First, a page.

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Watching America's Waistline

New Center for Weight and Health Ponders Pediatric Obesity and Other Social Puzzles

By By Jill Goetz, College of Natural Resources
Posted March 8, 2000

Breakthroughs in nutritional genomics and behavioral research on human dietary needs and habits -- not to mention the explosion of fitness programs and purported weight-loss drugs -- have failed to reduce the nation's waistline. Childhood obesity, in particular, has risen sharply in the past decade and is now classified as an epidemic by the USDA Center for Nutrition Policy and Promotion.

This is one of the conundrums associated with diet that the College of Natural Resources hopes through its new Center for Weight and Health hopes to address.

Formerly known as the Center for Hunger and Obesity, the new center launched last fall with a research symposium on preventing pediatric obesity in the 21st century. More than 100 researchers and representatives from academia; county, state and federal government agencies; and community-based organizations working with youth attended.

The symposium's goal mirrored that of the center: to pursue interdisciplinary, collaborative approaches, at the state and national level, to growing problems of poor nutrition and dietary habits. Spearheading the symposium were the center's co-directors: Sharon Fleming, professor and associate dean for research, and Cooperative Extension specialists Joanne Ikeda and Patricia Crawford.

Speakers addressed new discoveries in the biological, behavioral, environmental and cultural components of pediatric obesity. Jeffrey Friedman, a geneticist at Rockefeller University, reviewed recent findings on genetic factors in obesity, a condition now believed to be up to 88 percent heritable in humans. He described the roles of the hypothalamus and leptin, a hormone that has been shown to be instrumental in weight regulation. Obese people (those with a body-mass index above the 95th percentile for their gender and age group) have higher blood leptin levels than others; and when they diet, the resulting drop in blood leptin levels may make it particularly difficult for them to lose weight.

"The importance of these biological factors cannot be overestimated in human obesity," Friedman said. But he also stressed that they "tell only part of the story."

Penn State Professor Leann Birch addressed the critical role of parents' behaviors and attitudes and food preparation practices in shaping children's diets. She has found that children can learn to self-regulate their eating habits if given alternative food choices; in particular, children given smaller food portions eat less.

Crawford, a center co-director, noted that pediatric obesity rates have risen rapidly over the past decade in California and nationally. For reasons that are not clear, the rates are rising fastest among low-income ethnic minorities, including African American, Native American and Hispanic children.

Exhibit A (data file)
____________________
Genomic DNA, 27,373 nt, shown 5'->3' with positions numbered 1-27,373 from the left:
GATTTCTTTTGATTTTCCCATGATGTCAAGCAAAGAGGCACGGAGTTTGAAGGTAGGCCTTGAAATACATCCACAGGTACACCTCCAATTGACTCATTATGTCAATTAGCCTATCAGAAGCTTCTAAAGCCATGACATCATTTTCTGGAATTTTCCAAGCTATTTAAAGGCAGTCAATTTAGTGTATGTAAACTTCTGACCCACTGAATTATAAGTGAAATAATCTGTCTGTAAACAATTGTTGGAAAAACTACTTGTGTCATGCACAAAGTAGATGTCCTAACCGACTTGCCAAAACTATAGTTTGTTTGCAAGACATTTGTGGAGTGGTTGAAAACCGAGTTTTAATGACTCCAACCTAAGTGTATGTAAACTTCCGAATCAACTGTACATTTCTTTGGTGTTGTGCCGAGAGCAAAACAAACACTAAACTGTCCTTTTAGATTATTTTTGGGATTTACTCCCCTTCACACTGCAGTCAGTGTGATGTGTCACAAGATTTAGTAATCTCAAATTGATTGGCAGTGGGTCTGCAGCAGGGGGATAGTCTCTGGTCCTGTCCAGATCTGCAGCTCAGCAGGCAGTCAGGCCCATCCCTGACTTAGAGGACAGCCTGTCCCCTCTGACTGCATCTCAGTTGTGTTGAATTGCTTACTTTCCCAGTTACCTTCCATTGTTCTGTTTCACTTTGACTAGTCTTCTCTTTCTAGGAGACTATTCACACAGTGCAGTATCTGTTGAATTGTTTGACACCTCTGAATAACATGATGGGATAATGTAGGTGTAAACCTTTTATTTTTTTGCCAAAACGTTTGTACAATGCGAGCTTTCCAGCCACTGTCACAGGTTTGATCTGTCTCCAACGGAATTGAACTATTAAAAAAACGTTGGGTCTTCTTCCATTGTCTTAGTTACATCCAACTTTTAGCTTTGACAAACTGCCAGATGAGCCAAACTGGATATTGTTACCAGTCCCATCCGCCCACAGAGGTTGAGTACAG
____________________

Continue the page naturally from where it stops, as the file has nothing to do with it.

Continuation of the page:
Pat Lyons, an Oakland-based registered nurse and consultant, screened a video in which teen-age girls discuss diet and body image. She highlighted the mixed messages girls receive in the media ("eat fat, look thin") and the dangers of size discrimination in reducing girls' self-esteem.

Others stressed the need for children to be more physically active and spend less time in front of the television -- the current average for kids being four hours a day.

Participants brainstormed to identified culprits contributing to pediatric obesity, including the exploding fast-food market and its commercialization; reduced funding for public-school physical education and after-school programs; and larger food portions.

Many noted the insufficient funds available for prevention studies. Such funding will remain elusive unless the public better understands the extent of pediatric obesity, said Laura Brainin-Rodriguez of the Child Health and Disability Prevention Program of the San Francisco Department of Public Health. "A key obstacle will be getting local residents to 'take ownership' of the childhood obesity crisis," she said. "For example, we must make a stronger commitment to increase funding for public parks and their facilities and for after-school programs. We are still struggling with the issue of political will."



March 8-12, 2000 (Volume 28, Number 24)
Copyright 2000, The Regents of the University of California.
Produced and maintained by the
Office of Public Affairs at UC Berkeley.
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